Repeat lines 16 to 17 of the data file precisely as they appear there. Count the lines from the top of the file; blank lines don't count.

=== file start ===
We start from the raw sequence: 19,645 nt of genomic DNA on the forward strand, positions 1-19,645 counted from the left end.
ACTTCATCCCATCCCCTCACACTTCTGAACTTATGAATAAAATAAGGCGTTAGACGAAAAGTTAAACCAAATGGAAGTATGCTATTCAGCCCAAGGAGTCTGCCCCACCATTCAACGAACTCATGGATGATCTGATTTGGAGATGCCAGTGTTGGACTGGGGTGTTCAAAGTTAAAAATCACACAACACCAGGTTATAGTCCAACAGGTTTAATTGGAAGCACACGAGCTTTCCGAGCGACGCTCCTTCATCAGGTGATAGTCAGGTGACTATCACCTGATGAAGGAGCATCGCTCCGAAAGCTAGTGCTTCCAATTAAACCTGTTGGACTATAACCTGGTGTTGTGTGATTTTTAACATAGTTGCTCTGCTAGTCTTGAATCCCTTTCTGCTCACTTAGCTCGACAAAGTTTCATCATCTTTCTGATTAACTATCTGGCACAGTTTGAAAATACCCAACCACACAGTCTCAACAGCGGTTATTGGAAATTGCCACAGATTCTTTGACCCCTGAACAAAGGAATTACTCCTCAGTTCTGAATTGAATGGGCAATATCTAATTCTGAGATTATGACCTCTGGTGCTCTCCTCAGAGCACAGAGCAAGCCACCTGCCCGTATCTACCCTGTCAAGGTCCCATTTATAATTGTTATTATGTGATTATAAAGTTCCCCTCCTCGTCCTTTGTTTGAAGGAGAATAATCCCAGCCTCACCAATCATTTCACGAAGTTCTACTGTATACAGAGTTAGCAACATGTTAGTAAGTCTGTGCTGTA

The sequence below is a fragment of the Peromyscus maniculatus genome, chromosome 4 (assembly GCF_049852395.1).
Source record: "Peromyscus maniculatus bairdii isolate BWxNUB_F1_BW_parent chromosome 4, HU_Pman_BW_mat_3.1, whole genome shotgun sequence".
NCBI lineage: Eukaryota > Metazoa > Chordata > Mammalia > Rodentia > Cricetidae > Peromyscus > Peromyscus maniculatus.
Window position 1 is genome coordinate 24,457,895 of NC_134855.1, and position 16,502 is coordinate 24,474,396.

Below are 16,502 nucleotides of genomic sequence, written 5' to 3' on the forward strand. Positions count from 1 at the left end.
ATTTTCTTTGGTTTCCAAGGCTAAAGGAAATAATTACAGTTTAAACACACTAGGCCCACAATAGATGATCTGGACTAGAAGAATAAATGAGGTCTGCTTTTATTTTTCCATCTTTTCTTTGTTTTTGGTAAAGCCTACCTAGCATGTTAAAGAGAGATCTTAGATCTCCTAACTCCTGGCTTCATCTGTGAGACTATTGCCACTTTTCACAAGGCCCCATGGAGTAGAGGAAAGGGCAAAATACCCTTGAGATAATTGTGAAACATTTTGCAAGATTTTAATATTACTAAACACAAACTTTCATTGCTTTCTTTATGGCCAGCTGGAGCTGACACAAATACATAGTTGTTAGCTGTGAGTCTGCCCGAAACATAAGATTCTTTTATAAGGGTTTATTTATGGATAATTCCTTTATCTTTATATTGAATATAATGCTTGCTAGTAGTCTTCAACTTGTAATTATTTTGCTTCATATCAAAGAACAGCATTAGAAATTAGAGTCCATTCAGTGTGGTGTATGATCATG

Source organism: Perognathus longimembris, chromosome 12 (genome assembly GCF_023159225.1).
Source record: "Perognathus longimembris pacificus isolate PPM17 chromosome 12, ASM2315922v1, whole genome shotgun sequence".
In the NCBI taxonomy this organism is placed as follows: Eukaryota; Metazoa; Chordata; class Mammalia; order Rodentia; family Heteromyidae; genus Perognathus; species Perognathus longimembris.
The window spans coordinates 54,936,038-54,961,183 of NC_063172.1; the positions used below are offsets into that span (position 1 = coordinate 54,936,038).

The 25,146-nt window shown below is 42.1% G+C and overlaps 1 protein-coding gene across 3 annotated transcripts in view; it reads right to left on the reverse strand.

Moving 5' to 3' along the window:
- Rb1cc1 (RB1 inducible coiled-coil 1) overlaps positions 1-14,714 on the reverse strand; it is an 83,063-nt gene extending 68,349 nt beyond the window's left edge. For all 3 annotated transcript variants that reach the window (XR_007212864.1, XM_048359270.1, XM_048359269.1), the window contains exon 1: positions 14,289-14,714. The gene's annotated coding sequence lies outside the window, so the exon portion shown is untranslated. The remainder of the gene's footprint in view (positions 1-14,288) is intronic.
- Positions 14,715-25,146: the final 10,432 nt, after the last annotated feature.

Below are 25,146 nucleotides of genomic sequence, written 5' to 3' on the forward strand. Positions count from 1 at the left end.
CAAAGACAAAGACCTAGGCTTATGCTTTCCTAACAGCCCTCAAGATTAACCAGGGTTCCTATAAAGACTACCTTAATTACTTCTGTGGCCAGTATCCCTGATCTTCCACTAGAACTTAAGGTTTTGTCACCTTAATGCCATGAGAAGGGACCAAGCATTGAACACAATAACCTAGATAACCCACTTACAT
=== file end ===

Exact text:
- Positions 14,715-25,146: the final 10,432 nt, after the last annotated feature.

Below are 25,146 nucleotides of genomic sequence, written 5' to 3' on the forward strand. Positions count from 1 at the left end.